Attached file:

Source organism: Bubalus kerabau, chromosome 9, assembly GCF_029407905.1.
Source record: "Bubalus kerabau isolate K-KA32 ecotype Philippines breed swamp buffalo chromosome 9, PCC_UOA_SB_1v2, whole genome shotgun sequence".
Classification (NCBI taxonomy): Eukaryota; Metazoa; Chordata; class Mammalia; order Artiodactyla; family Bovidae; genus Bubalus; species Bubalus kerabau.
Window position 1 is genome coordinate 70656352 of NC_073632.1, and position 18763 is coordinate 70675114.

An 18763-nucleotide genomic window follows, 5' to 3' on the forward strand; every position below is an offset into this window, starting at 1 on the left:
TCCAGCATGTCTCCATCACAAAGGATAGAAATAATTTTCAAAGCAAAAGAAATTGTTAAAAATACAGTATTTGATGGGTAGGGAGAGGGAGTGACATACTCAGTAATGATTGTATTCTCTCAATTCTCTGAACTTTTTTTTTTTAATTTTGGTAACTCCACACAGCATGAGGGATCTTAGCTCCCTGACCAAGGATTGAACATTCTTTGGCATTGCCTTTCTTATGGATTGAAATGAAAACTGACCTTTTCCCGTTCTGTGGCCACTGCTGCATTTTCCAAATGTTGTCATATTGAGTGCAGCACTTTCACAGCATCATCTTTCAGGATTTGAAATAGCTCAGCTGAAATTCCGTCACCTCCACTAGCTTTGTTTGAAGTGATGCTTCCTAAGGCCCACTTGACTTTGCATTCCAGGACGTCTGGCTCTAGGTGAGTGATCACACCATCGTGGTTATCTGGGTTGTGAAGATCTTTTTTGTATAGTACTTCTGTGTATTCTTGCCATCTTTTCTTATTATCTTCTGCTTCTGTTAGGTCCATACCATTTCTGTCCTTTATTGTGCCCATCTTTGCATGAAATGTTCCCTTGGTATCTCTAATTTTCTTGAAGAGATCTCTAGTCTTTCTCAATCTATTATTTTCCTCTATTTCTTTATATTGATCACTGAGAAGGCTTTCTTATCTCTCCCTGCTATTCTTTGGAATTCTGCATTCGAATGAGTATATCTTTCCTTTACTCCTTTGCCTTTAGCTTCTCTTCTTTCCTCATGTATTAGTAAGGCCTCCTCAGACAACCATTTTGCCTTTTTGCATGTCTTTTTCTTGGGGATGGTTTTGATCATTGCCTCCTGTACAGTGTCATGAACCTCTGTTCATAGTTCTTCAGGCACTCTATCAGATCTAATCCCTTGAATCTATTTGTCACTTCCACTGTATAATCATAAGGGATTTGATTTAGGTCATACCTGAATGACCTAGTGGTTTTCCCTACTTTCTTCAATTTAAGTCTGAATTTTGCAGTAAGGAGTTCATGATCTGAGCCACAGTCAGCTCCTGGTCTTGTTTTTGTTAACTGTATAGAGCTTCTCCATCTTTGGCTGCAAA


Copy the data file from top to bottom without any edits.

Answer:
Source organism: Bubalus kerabau, chromosome 9, assembly GCF_029407905.1.
Source record: "Bubalus kerabau isolate K-KA32 ecotype Philippines breed swamp buffalo chromosome 9, PCC_UOA_SB_1v2, whole genome shotgun sequence".
Classification (NCBI taxonomy): Eukaryota; Metazoa; Chordata; class Mammalia; order Artiodactyla; family Bovidae; genus Bubalus; species Bubalus kerabau.
Window position 1 is genome coordinate 70656352 of NC_073632.1, and position 18763 is coordinate 70675114.

An 18763-nucleotide genomic window follows, 5' to 3' on the forward strand; every position below is an offset into this window, starting at 1 on the left:
TCCAGCATGTCTCCATCACAAAGGATAGAAATAATTTTCAAAGCAAAAGAAATTGTTAAAAATACAGTATTTGATGGGTAGGGAGAGGGAGTGACATACTCAGTAATGATTGTATTCTCTCAATTCTCTGAACTTTTTTTTTTTAATTTTGGTAACTCCACACAGCATGAGGGATCTTAGCTCCCTGACCAAGGATTGAACATTCTTTGGCATTGCCTTTCTTATGGATTGAAATGAAAACTGACCTTTTCCCGTTCTGTGGCCACTGCTGCATTTTCCAAATGTTGTCATATTGAGTGCAGCACTTTCACAGCATCATCTTTCAGGATTTGAAATAGCTCAGCTGAAATTCCGTCACCTCCACTAGCTTTGTTTGAAGTGATGCTTCCTAAGGCCCACTTGACTTTGCATTCCAGGACGTCTGGCTCTAGGTGAGTGATCACACCATCGTGGTTATCTGGGTTGTGAAGATCTTTTTTGTATAGTACTTCTGTGTATTCTTGCCATCTTTTCTTATTATCTTCTGCTTCTGTTAGGTCCATACCATTTCTGTCCTTTATTGTGCCCATCTTTGCATGAAATGTTCCCTTGGTATCTCTAATTTTCTTGAAGAGATCTCTAGTCTTTCTCAATCTATTATTTTCCTCTATTTCTTTATATTGATCACTGAGAAGGCTTTCTTATCTCTCCCTGCTATTCTTTGGAATTCTGCATTCGAATGAGTATATCTTTCCTTTACTCCTTTGCCTTTAGCTTCTCTTCTTTCCTCATGTATTAGTAAGGCCTCCTCAGACAACCATTTTGCCTTTTTGCATGTCTTTTTCTTGGGGATGGTTTTGATCATTGCCTCCTGTACAGTGTCATGAACCTCTGTTCATAGTTCTTCAGGCACTCTATCAGATCTAATCCCTTGAATCTATTTGTCACTTCCACTGTATAATCATAAGGGATTTGATTTAGGTCATACCTGAATGACCTAGTGGTTTTCCCTACTTTCTTCAATTTAAGTCTGAATTTTGCAGTAAGGAGTTCATGATCTGAGCCACAGTCAGCTCCTGGTCTTGTTTTTGTTAACTGTATAGAGCTTCTCCATCTTTGGCTGCAAA